Agility in Action… This session will introduce five interactive games that a facilitator can add to their toolkit for team and management training. The games all illustrate the principles and dynamics that support Agility. The rationale for this session is that people learn best by embodying the learning, rather than just receiving knowledge at a head level. All participants will be immersed in the games; there are no observers. At the end of the session the participants will have a set of games they can introduce into their own organization to enhance their own Agile adoption process.
The use of metaphorical games as a strategy for adopting an agile culture has shown to be weak because most of trainers don’t know the principles of changing beliefs and values of a human mind. The Neuro-Linguistic Programming (NLP) Logical Levels of Learning and Change (LLLC) is a powerful framework to be considered when we need to challenge skeptical and analytical minds in traditional software development environments.
We find games and simulations incredibly valuable in our coaching and training. Given the number of times we’ve seen “Does anyone have a game or simulation to … ?” on the mail lists, we know we’re not alone. While there’s leverage in using games that others create, it’s even better to create your own games to address your specific teaching points. In this session, we will introduce some essential elements of game design and demonstrate a process for designing a game starting with a learning objective. Participants will then use materials we supply to create their own Agile games.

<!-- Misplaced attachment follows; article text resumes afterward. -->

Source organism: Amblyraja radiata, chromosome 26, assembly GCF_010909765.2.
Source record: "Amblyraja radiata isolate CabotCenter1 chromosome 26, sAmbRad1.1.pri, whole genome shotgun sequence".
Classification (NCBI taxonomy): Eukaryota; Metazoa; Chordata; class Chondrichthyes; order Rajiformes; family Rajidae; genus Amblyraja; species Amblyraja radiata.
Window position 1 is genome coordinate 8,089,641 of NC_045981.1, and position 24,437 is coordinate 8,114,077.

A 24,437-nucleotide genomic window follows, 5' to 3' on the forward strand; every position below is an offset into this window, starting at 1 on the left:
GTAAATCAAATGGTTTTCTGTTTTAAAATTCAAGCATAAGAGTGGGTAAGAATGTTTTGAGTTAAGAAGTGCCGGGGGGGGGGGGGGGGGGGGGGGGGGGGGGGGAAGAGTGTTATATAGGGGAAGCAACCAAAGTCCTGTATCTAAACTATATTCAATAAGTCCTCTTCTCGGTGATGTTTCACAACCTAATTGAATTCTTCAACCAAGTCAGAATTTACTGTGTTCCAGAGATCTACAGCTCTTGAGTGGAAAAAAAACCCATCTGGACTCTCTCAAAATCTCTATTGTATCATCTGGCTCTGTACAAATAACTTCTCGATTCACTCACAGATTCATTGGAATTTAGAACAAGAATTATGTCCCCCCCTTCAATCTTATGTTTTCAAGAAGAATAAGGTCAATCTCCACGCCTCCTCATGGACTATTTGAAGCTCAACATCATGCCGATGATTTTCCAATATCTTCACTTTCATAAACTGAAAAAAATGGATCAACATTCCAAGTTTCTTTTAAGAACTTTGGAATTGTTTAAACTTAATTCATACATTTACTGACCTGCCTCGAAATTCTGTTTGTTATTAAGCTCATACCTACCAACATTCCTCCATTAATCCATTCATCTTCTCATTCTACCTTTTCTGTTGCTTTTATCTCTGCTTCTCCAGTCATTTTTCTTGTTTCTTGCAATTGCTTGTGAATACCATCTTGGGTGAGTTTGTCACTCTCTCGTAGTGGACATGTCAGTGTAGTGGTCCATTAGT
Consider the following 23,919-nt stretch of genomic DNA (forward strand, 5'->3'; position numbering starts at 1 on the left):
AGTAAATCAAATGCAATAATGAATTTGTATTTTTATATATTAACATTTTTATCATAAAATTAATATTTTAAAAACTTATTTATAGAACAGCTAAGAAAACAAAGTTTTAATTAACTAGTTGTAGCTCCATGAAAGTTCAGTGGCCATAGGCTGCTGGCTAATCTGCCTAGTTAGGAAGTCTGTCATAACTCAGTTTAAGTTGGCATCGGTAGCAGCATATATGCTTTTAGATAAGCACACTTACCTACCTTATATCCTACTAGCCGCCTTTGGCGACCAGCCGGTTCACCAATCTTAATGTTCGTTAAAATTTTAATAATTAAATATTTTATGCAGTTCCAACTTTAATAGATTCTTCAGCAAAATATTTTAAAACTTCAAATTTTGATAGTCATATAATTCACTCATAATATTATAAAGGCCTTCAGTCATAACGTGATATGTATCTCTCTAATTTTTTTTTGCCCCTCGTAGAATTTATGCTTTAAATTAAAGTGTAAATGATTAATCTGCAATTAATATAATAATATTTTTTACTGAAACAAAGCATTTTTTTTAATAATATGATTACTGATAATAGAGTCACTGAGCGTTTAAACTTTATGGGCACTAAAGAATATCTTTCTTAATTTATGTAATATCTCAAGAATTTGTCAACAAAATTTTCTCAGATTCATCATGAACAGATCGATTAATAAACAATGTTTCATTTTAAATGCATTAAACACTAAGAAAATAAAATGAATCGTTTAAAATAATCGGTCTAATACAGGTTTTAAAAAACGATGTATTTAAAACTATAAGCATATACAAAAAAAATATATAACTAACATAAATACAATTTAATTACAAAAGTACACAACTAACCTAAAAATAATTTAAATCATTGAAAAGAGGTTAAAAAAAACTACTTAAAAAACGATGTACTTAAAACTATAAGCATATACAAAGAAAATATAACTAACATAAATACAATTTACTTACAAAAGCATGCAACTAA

When it is achieved together, the combined benefits of both Agile and Offshore software development, can be multiples greater than either approach alone. During this interactive session, we will simulate a distributed project with some participants being onsite and the others offshore. With 4 teams of upto 8 people each, this game will draw out learning around the challenges of Distributed Agile and different methods to communicate successfully on such projects. The rules of the game help illustrate how to deal with travel, different timezones, delayed communication and other such hurdles.